The death of an 86-year-old death row inmate at the Tokyo Detention House earlier this week was the result of inadequate medical care, the convict’s supporters said Thursday.
The inmate, who died early Wednesday, was identified as Tsuneki Tomiyama by his supporters. The Justice Ministry refused to give the man’s name, citing privacy concerns.
Tomiyama’s supporters told a news conference Thursday at the Tokyo District Court that they doubt the validity of detention house officials’ claim that he died of chronic kidney failure.
“Our doctor, who is an expert in kidney problems, said it is impossible for a patient undergoing dialysis to die of chronic kidney failure,” said supporter Koichiro Kinoshita.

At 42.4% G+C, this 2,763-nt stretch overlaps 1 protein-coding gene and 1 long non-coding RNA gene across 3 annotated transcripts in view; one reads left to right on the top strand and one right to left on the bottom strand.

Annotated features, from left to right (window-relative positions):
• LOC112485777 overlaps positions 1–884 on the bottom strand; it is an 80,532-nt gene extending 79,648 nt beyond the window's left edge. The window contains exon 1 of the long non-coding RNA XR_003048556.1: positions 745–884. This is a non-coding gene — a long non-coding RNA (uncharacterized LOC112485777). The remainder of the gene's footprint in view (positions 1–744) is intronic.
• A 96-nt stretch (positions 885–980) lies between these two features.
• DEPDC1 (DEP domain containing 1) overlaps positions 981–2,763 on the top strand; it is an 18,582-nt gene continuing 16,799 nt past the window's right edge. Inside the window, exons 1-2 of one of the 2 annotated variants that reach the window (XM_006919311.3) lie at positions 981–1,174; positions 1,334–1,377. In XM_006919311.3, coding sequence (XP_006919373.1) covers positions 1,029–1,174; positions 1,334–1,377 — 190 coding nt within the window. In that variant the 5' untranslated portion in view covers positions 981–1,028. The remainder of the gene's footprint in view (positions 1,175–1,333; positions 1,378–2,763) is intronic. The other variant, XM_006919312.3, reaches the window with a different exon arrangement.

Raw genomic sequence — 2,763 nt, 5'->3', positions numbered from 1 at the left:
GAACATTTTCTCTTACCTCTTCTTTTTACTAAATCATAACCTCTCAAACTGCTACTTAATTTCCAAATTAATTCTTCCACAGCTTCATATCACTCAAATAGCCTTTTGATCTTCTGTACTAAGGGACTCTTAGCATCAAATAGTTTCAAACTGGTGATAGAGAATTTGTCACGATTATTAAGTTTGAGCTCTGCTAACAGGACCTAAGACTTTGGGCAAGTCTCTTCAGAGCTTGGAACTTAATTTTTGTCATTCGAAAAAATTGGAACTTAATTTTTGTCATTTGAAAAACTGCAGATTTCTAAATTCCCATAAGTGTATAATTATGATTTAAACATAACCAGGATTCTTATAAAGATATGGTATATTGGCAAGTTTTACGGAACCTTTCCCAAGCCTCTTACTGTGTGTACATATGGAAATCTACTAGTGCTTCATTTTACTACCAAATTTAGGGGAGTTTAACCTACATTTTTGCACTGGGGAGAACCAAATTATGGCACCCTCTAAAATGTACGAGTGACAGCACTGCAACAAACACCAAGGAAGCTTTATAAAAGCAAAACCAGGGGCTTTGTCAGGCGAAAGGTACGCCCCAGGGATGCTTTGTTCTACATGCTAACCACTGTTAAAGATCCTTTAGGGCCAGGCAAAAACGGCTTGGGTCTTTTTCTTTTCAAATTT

Tomiyama was the nation’s oldest man on death row. He had been awaiting his execution for more than 26 years.
Tomiyama and his support group filed a clemency plea in December 2002 out of fear he might die while in detention.
According to his supporters, Tomiyama was moved to a prison hospital in December 2001 after his health deteriorated. Earlier this year, officials at the detention house said Tomiyama had high blood pressure, and suffered arteriosclerosis and renal insufficiency, they said.
Kinoshita quoted detention house officials as saying they would do their best to provide Tomiyama with proper medical treatment, but he questioned whether the prison hospital had the adequate facilities.
Tomiyama was sentenced to death in a murder-for-insurance case in 1963.